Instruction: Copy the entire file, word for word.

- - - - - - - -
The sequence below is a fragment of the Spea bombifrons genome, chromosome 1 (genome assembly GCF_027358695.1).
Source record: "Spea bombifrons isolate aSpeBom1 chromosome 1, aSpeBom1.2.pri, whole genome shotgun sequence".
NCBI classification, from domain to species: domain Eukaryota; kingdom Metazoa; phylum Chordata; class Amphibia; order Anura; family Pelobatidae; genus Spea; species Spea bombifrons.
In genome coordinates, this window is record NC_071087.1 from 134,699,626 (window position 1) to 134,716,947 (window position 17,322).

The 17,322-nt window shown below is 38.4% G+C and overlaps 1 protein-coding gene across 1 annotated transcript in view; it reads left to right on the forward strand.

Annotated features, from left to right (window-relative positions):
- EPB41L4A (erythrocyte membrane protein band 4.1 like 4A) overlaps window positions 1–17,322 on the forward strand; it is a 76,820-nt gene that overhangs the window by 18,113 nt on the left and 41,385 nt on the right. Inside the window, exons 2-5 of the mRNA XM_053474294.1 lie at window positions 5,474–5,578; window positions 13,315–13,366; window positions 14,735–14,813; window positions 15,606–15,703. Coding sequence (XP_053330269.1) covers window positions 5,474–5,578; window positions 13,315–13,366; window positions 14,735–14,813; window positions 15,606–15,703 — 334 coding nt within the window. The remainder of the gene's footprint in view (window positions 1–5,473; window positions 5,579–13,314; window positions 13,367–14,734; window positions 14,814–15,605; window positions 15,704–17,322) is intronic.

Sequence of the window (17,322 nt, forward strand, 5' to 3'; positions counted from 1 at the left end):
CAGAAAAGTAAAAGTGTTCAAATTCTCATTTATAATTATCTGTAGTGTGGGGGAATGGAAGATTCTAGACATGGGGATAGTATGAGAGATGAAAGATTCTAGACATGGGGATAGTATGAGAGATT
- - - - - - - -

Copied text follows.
The sequence below is a fragment of the Spea bombifrons genome, chromosome 1 (genome assembly GCF_027358695.1).
Source record: "Spea bombifrons isolate aSpeBom1 chromosome 1, aSpeBom1.2.pri, whole genome shotgun sequence".
NCBI classification, from domain to species: domain Eukaryota; kingdom Metazoa; phylum Chordata; class Amphibia; order Anura; family Pelobatidae; genus Spea; species Spea bombifrons.
In genome coordinates, this window is record NC_071087.1 from 134,699,626 (window position 1) to 134,716,947 (window position 17,322).

The 17,322-nt window shown below is 38.4% G+C and overlaps 1 protein-coding gene across 1 annotated transcript in view; it reads left to right on the forward strand.

Annotated features, from left to right (window-relative positions):
- EPB41L4A (erythrocyte membrane protein band 4.1 like 4A) overlaps window positions 1–17,322 on the forward strand; it is a 76,820-nt gene that overhangs the window by 18,113 nt on the left and 41,385 nt on the right. Inside the window, exons 2-5 of the mRNA XM_053474294.1 lie at window positions 5,474–5,578; window positions 13,315–13,366; window positions 14,735–14,813; window positions 15,606–15,703. Coding sequence (XP_053330269.1) covers window positions 5,474–5,578; window positions 13,315–13,366; window positions 14,735–14,813; window positions 15,606–15,703 — 334 coding nt within the window. The remainder of the gene's footprint in view (window positions 1–5,473; window positions 5,579–13,314; window positions 13,367–14,734; window positions 14,814–15,605; window positions 15,704–17,322) is intronic.

Sequence of the window (17,322 nt, forward strand, 5' to 3'; positions counted from 1 at the left end):
CAGAAAAGTAAAAGTGTTCAAATTCTCATTTATAATTATCTGTAGTGTGGGGGAATGGAAGATTCTAGACATGGGGATAGTATGAGAGATGAAAGATTCTAGACATGGGGATAGTATGAGAGATT